The best game ever! (How to increase student talking time)

11128056_10204932516485743_3420885650259449598_nOne of the rewards of teaching a class of 16 talented, motivated 12-year-olds is that you feel that almost every activity turns into something really valuable. Not that you don’t feel the same will other classes, it’s just that with young learners it’s somehow more tangible.

Today, a classic game-like activity – originally meant to be just a warm-up to start the class – changed itself into a complex, meaningful and authentic lesson. I deliberately said ‘changed itself’, but I should probably say ‘the students changed it so’. I had come up with an unexceptional idea, but it was them who changed it into a pure gem.

I’m sure everybody is familiar with Categories (aka The Alphabet Game). You divide your class into small groups (preferably groups of three or four). On the board, you write a few categories related to the current topic or syllabus of your course, and each student copies them on a separate piece of paper (A4). One of the team members randomly chooses a letter. Each member of the team must quickly write down a word for each of the categories that starts with that letter. The first member who has completed all the categories shouts ‘Stop’ and the other must stop writing immediately. The whole team then goes over the words together and each member gets a certain amount of points for each correct word.

Normally, it can get pretty complicated because the team members (or the teacher) often have to verify if a word actually exists, or if it’s spelt correctly. Also, the team members are competitors and they don’t want to accept each other’s answer – for obvious reasons. This time, the game took a totally different direction, though. A few minutes after the game started, while monitoring the class, I overheard a girl explaining her choice (I should stress that I hadn’t pointed out to the students that they should justify their answers). Anyway, the girl, Tereza, had chosen the word ‘doctor’ for the ‘future’ category. Normally, you would expect students to opt for spacecraft, robots, galaxy, or other words that are clearly related to the future world. But I heard her say (in English!): I chose ‘doctor’ because, in the future, I want to become a doctor.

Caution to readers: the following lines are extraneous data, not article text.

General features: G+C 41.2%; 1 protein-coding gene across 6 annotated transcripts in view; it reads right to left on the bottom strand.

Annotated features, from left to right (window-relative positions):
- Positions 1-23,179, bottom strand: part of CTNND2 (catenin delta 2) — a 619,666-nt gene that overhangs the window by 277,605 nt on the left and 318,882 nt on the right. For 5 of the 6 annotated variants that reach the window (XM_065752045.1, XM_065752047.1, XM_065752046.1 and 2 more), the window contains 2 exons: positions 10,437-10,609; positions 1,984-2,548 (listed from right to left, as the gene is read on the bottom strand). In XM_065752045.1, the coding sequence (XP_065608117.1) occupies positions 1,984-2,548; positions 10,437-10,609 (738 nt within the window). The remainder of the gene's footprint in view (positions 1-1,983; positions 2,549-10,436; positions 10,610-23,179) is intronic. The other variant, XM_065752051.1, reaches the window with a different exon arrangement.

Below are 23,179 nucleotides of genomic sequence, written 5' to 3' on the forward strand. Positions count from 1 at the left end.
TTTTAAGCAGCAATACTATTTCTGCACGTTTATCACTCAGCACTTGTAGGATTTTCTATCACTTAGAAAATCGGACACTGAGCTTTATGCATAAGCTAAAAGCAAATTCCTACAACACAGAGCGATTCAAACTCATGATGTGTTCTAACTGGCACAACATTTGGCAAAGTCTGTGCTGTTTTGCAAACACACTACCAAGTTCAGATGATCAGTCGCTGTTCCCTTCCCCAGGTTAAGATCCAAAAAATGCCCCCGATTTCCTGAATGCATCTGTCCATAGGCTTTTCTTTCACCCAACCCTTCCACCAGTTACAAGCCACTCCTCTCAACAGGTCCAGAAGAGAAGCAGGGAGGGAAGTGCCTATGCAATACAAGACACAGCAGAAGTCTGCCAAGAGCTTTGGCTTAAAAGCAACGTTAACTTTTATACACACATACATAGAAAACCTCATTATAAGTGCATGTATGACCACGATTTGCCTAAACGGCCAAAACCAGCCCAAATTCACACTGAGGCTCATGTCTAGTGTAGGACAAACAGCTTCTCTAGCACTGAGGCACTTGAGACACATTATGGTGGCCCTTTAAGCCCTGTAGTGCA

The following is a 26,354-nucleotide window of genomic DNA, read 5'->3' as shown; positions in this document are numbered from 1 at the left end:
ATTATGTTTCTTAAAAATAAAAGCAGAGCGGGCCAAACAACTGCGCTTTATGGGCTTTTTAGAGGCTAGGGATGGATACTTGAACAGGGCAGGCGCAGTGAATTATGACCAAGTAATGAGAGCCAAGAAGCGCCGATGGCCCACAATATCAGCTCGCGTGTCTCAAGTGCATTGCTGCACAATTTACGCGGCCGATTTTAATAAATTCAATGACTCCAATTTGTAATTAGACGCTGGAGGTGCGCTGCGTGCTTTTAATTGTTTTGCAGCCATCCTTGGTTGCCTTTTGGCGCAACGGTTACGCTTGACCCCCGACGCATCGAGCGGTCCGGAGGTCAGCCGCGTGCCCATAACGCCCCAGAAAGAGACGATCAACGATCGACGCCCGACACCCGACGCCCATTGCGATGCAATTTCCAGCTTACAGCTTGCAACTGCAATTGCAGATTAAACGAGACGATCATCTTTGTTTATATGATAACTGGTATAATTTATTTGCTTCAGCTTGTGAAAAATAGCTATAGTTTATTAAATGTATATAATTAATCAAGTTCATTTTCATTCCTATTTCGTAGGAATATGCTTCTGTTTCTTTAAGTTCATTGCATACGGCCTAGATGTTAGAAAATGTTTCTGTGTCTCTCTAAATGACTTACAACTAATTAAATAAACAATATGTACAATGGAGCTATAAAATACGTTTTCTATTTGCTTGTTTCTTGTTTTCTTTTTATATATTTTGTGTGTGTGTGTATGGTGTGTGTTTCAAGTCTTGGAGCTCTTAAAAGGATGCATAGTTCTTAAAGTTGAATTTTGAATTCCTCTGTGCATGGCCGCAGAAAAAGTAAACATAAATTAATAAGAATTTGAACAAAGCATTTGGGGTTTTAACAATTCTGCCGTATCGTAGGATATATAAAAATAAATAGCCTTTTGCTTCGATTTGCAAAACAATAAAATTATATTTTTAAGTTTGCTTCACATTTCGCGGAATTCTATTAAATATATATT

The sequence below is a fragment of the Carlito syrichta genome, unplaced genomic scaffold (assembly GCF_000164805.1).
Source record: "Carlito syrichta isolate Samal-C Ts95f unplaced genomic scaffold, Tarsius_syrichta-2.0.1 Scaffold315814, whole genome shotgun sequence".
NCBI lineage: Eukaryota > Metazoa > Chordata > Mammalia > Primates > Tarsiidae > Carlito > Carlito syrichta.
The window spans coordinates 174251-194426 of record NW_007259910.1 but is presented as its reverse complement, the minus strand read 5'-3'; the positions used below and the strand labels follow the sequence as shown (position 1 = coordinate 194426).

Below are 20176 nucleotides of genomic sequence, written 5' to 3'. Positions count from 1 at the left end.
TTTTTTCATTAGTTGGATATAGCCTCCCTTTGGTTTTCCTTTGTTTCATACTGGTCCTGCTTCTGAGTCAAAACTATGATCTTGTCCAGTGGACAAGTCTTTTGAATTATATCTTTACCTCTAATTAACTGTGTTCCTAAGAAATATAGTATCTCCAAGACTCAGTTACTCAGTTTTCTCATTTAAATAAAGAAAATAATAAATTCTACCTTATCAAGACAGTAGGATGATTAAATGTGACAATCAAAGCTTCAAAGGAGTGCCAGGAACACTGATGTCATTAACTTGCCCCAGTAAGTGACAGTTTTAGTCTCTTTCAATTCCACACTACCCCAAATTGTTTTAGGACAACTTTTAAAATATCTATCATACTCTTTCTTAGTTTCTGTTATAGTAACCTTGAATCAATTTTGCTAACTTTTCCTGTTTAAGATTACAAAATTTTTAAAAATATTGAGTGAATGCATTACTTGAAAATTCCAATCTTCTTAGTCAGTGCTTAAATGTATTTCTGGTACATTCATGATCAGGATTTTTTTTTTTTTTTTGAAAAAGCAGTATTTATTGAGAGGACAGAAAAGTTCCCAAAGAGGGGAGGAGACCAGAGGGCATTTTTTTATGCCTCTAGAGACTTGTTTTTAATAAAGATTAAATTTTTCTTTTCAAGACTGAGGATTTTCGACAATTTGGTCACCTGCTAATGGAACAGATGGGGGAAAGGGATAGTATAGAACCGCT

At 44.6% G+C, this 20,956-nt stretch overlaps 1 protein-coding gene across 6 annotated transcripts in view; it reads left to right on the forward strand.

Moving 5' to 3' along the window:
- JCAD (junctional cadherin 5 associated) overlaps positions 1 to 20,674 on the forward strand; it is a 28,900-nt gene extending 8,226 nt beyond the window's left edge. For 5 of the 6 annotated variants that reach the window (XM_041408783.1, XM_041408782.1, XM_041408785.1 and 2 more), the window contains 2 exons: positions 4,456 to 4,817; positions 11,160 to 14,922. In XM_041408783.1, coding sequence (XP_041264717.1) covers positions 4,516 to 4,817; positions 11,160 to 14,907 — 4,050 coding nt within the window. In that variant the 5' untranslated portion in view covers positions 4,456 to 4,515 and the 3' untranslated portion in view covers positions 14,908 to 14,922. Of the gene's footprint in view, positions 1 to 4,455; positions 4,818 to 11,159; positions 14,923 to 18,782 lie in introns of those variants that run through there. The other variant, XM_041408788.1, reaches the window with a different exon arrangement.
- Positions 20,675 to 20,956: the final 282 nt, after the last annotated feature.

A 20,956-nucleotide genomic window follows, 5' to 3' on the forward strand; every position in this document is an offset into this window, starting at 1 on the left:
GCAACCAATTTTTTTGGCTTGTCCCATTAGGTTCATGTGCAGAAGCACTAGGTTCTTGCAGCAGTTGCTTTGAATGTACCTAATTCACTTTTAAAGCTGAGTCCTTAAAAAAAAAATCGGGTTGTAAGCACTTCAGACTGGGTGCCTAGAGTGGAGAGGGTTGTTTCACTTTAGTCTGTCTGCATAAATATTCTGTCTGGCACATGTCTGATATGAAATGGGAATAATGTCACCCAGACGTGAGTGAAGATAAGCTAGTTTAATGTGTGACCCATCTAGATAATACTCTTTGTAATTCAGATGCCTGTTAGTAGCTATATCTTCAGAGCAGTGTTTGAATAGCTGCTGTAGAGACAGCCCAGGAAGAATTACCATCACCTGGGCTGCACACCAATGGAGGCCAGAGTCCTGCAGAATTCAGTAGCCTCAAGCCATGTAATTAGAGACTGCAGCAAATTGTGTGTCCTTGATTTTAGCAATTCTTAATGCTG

Now, her seemingly commonplace remark took my breath away. I stopped the activity immediately and told the students that Tereza had just inspired me and that we could make the game more interesting by adding a new aspect to it. From now on, you can choose whatever words you wish, but you will only get points from your peers if you can justify your choice. You must only speak English all the time. 

Then a miracle happened. From then on, the students seemed less restricted by their vocabulary repertoire. At times, they chose crazy, seemingly inappropriate words for the categories. The crazier the words, though, the more effort they had to put into the justification stage. The student talk time increased dramatically because, all at once, they felt they needed to explain each of their choices, even the most obvious ones, such as I have ‘dog’ for the ‘animals’ category because …  Also, they were suddenly more tolerant and supportive of each other, and everybody was nodding in agreement all the time, even in cases I would have rejected out of hand.

It’s not always ideal if a warm-up activity extends across the whole lesson, but I couldn’t help letting it last for longer than originally planned. I did so because the students were fully engaged and creative, they were using the target language, thinking critically, revising vocabulary, and they were supportive of each other. I’m fully aware of the fact that it was not a sign of decent classroom management skills when all of a sudden, I interrupted the activity and changed the existing rules. But I just grabbed the opportunity and I didn’t regret it later on.